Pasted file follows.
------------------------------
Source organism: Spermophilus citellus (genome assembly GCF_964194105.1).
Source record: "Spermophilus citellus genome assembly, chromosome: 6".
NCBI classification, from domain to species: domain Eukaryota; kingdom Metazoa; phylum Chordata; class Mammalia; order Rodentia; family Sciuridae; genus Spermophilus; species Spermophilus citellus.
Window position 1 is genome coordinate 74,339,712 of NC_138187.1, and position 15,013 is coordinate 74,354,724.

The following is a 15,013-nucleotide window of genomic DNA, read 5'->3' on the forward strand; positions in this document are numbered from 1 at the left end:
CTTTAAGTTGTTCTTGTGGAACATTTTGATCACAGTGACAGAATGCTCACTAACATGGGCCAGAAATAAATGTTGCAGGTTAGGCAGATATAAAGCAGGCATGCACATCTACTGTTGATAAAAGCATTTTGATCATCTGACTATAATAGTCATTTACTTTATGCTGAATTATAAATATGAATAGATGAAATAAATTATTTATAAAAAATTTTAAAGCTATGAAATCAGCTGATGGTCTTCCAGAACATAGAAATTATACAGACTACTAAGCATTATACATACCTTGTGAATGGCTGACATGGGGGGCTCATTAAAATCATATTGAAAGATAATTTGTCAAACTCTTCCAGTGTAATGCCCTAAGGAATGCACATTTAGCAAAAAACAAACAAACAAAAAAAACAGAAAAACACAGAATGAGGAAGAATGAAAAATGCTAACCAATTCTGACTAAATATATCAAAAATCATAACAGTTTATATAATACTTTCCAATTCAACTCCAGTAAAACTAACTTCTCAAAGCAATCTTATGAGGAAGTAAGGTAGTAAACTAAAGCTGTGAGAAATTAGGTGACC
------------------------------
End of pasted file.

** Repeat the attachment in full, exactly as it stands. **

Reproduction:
Source organism: Spermophilus citellus (genome assembly GCF_964194105.1).
Source record: "Spermophilus citellus genome assembly, chromosome: 6".
NCBI classification, from domain to species: domain Eukaryota; kingdom Metazoa; phylum Chordata; class Mammalia; order Rodentia; family Sciuridae; genus Spermophilus; species Spermophilus citellus.
Window position 1 is genome coordinate 74,339,712 of NC_138187.1, and position 15,013 is coordinate 74,354,724.

The following is a 15,013-nucleotide window of genomic DNA, read 5'->3' on the forward strand; positions in this document are numbered from 1 at the left end:
CTTTAAGTTGTTCTTGTGGAACATTTTGATCACAGTGACAGAATGCTCACTAACATGGGCCAGAAATAAATGTTGCAGGTTAGGCAGATATAAAGCAGGCATGCACATCTACTGTTGATAAAAGCATTTTGATCATCTGACTATAATAGTCATTTACTTTATGCTGAATTATAAATATGAATAGATGAAATAAATTATTTATAAAAAATTTTAAAGCTATGAAATCAGCTGATGGTCTTCCAGAACATAGAAATTATACAGACTACTAAGCATTATACATACCTTGTGAATGGCTGACATGGGGGGCTCATTAAAATCATATTGAAAGATAATTTGTCAAACTCTTCCAGTGTAATGCCCTAAGGAATGCACATTTAGCAAAAAACAAACAAACAAAAAAAACAGAAAAACACAGAATGAGGAAGAATGAAAAATGCTAACCAATTCTGACTAAATATATCAAAAATCATAACAGTTTATATAATACTTTCCAATTCAACTCCAGTAAAACTAACTTCTCAAAGCAATCTTATGAGGAAGTAAGGTAGTAAACTAAAGCTGTGAGAAATTAGGTGACC